The Musketeer (2001)

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"As you've never seen it before!"

Reviewed by James Holloway

Director: Peter Hyams
Stars: Catherine Deneuve, Stephen Rea, Tim Roth, Mena Suvari, Justin Chambers

Bad Movie Mecca Keywords: So bad it hurts, Senseless waste of solid potential, Incomprehensible, Unnecessary pathos/angst, pitiful attempts at cool, unacceptable pretensions

    90% of all bitching about this movie could be based on its total lack of resemblance to the novel. Discard those here; it's like shooting fish in a barrel. It's "based on" the novel in that one of the screenwriters maybe once rested a drink on a copy of the book. Ahem. So: young D'Artagnan (this appears to be his first name, since his parents call him that, even though it's presumably their name as well) witnesses his father and mother cruelly murdered by the Joker - er, sorry, by Tim Roth. His father's servant, Planchet, trains him to be a Jedi like his father before him, and off they trot to Paris where the Musketeers are out of favour with the crown, and ... oh, the hell with it. He meets a girl, he gets caught up in intrigue, they stage a daring rescue, Richelieu plots to assassinate the Queen, D'Artagnan rallies the dispirited musketeers, they stage another daring rescue, and everyone lives happily ever after.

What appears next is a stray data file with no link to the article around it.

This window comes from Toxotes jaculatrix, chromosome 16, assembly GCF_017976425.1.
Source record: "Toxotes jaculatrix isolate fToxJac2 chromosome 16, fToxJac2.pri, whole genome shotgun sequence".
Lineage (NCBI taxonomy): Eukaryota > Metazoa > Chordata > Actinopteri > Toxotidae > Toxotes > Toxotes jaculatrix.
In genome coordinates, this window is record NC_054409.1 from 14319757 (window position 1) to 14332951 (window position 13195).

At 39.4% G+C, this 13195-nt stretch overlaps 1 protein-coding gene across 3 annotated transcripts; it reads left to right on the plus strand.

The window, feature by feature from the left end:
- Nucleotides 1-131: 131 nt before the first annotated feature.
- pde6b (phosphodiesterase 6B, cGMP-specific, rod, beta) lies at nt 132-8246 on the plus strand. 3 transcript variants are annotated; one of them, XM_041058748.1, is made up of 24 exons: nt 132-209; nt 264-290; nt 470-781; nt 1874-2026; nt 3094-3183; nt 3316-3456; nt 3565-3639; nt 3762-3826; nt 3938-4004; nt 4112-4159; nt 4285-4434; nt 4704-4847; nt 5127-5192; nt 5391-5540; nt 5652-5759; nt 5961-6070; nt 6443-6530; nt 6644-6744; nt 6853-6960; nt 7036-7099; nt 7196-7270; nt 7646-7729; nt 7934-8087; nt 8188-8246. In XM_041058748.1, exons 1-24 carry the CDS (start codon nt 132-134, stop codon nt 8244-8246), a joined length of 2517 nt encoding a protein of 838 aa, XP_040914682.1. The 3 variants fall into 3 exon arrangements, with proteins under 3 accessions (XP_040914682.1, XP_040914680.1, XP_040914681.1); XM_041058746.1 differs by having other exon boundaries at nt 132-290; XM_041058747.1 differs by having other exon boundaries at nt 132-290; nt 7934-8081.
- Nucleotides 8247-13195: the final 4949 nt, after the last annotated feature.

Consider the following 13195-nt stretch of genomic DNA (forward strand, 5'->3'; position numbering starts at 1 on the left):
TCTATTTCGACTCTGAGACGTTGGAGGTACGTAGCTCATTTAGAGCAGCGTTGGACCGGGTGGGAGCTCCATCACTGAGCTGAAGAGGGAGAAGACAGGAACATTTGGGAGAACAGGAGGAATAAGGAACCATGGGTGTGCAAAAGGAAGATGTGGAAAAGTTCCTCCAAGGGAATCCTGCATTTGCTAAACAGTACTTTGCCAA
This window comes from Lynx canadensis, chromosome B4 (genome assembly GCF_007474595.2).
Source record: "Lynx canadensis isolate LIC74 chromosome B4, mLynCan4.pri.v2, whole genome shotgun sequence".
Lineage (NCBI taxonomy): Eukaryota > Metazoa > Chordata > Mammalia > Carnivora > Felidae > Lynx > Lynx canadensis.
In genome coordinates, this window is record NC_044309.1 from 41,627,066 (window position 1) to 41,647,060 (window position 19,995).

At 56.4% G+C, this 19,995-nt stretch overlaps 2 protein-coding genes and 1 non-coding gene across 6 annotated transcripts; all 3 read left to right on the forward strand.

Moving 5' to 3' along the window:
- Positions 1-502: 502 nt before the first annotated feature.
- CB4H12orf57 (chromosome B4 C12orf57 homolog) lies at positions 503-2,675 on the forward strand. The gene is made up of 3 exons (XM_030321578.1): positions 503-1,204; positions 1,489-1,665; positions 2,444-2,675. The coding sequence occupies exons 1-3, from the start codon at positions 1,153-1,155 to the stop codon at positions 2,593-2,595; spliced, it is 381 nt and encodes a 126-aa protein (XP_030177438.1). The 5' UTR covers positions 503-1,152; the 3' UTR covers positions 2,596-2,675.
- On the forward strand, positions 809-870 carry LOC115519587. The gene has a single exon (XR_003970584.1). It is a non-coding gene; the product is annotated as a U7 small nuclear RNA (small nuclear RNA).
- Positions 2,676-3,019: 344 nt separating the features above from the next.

But you know what? It kind of makes sense when you say it like that. Trust
me, it doesn't in the film.

What's wrong with it?

    Horrible, horrible, painfully horrible acting and dialogue. Gibberish nonsense plot. Lack of distinction between supporting characters. Macho silliness.

What's right with it?

    Some of the fight scenes, including one in which a bunch of guys on horseback chase a fleeing coach, are kind of cool - they're done wuxia-style, which is a little incongruous. There's a mildly funny joke about an alligator in the Paris sewers.

How bad is it really?

    Painfully bad. Particularly the very beginning and the very end, with the painful-awful dialog. And the opening credits, oh the opening credits.

Best bit:

    Uh, hmmm. hem. Mm. Maybe the coach-chase thing.

What's up with...?


Production values: costumes and sets actually look pretty OK. 8

Dialogue and performances: this is where it falls down. Godawful. Talented actors phoning it in, and an untalented lump of soap-opera buttsteak trying his hardest. 18.

Plot: not much of one. 15.

Randomness: high. In particular, Planchet pulls out some piece of secret-agent gear whenever it's needed. Odd. 15.